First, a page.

October 20, 2012 by Steven
The weekend has landed, and with it comes a slate of new panels, new films, and a whole heck of a lot of people. With the way the festival badges are set up, Saturday is the main day for both the conference and the film festival.
So how are we approaching this much busier, much larger, and much more crowded day? Like it ain’t no thang.
We have only a few goals today, one of which is to take our time and enjoy our weekend. The other is to see Hyde Park on Hudson at the Ritz. The other other is to have a good time at the party and happy hour today. The other still is to learn a thing or two at the panels today and get there before the crowds.
Okay so we have a couple of things to do today. Let’s get started.
The first two panels we had planned for today ended up not panning out. With the changes this year (namely a price drop for the Lone Star Badge, which is a film + Saturday conference badge) most of the panels were standing-room-only, and some even full beyond that. Some of the panels were already filled up almost a hour before they opened the doors. After two unsuccessful attempts, we shrugged and decided that “Romantic Comedies” and “Writing for Hire in Hollywood” weren’t really worth pulling the fire alarm.
So like good Austinites, we headed to the Drafthouse to start our day with movies and beer.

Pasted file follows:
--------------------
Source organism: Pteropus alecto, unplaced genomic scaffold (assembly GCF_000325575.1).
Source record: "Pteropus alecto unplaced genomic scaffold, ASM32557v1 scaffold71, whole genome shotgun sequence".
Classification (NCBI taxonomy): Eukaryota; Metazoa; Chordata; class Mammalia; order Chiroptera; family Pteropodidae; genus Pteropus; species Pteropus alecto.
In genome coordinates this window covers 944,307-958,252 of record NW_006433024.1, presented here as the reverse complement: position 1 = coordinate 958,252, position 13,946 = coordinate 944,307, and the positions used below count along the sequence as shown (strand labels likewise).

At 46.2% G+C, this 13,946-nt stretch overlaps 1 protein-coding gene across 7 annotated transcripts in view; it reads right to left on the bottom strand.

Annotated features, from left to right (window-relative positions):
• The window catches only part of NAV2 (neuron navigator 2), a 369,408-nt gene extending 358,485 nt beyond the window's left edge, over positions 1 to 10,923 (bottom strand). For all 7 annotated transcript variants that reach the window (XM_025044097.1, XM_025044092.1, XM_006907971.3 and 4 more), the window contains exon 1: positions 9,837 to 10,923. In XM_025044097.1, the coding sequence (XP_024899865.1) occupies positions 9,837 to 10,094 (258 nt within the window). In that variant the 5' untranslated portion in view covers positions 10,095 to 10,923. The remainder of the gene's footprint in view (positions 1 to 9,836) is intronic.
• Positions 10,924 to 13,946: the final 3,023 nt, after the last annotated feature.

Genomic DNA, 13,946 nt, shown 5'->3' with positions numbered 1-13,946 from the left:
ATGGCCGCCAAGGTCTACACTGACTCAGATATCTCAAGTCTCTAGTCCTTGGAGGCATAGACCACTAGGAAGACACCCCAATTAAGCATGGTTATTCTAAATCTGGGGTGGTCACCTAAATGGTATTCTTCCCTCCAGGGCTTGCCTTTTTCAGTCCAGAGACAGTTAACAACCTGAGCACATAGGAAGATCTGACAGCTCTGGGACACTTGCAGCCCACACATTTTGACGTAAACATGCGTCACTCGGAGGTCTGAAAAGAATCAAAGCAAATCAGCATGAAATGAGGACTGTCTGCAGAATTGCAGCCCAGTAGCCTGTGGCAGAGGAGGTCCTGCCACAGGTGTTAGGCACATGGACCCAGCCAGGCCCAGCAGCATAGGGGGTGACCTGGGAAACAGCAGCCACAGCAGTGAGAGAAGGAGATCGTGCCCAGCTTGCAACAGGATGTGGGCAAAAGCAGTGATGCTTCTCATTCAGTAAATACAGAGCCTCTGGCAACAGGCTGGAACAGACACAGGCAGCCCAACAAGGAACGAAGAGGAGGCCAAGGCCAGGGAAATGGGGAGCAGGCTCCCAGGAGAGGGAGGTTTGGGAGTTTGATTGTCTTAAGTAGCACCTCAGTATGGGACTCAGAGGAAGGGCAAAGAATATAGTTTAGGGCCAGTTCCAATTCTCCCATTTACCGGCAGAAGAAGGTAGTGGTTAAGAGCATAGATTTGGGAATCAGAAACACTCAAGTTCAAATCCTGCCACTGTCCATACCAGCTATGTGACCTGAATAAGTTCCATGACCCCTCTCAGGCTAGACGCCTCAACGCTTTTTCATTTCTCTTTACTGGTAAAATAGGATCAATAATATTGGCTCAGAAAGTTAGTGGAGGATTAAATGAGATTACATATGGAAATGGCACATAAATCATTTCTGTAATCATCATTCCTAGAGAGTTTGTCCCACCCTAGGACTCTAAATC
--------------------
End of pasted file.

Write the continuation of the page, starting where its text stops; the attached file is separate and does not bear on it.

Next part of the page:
Hyde Park on Hudson starring Bill Murray is technically one of the “headliner” of this year’s festival, much like Johnny Depp’s “Rum Diaries” was last year’s main event. Like Diaries, this was a professional-grade indie that is likely to have mainstream success due to the film’s star power. It’s not entirely in the spirit of the festival, but it’s always fun to see a big-budget movie a good year before its general release.
Not to give too much of the film away, but it’s very Eddie Izzard “Oh, I … oh.” This may be due to the English characters or just because it’s a period piece set in 1935 rural New York, but the even though the film is listed as a “biographical comedy-drama” on wikipedia, the film seems to be lacking in both. It’s not a bad film, but there’s just a lot of open space between the lines, actors, and even the pacing is a bit slow.
The real star of the film is Bill Murray, who seems to be trying to remind the world that despite some of his recent movies, he is in fact an actor. Steven has said for years that “Bill Murray is off the A-list” after Lost in Translation and Broken Flowers, but this film is actually quite a departure from his usual “I’m Bill Murray and I’m a poor slob” routine. It’s worth watching, but for a film that’s technically about war is an incredibly low-key story.
Liz: Might have been a different panel if they’d all shown up on time, but there was far more talk about their specific projects than about writing the genre as a whole.
Steven: That was kind of fun, but since I’ve only seen like one of these films they’ve made I had no idea what they were talking about. Basic idea: characters are damaged people. Make them suffer.
Following that panel, we made our way to the Screenwriters’ Happy Hour. This AFF-provided, invitation-only party gave all the struggling writers who had spent their last dime coming out to the conference a chance to meet around a cash bar. It was cramped, awkward, and as we made our way without drink across the room and back we soon took our leave and went to get some dinner.
We did get to meet friend and writer Diane Johnson, who had entered the contest this year. She and Steven go back to their days writing together on the screenwriting web-community Zhura, which has since changed management. Go read her stuff!
Last two items on the docket tonight are the film It’s A Disaster and then the AFF Conference Wrap Party down at the Long Center!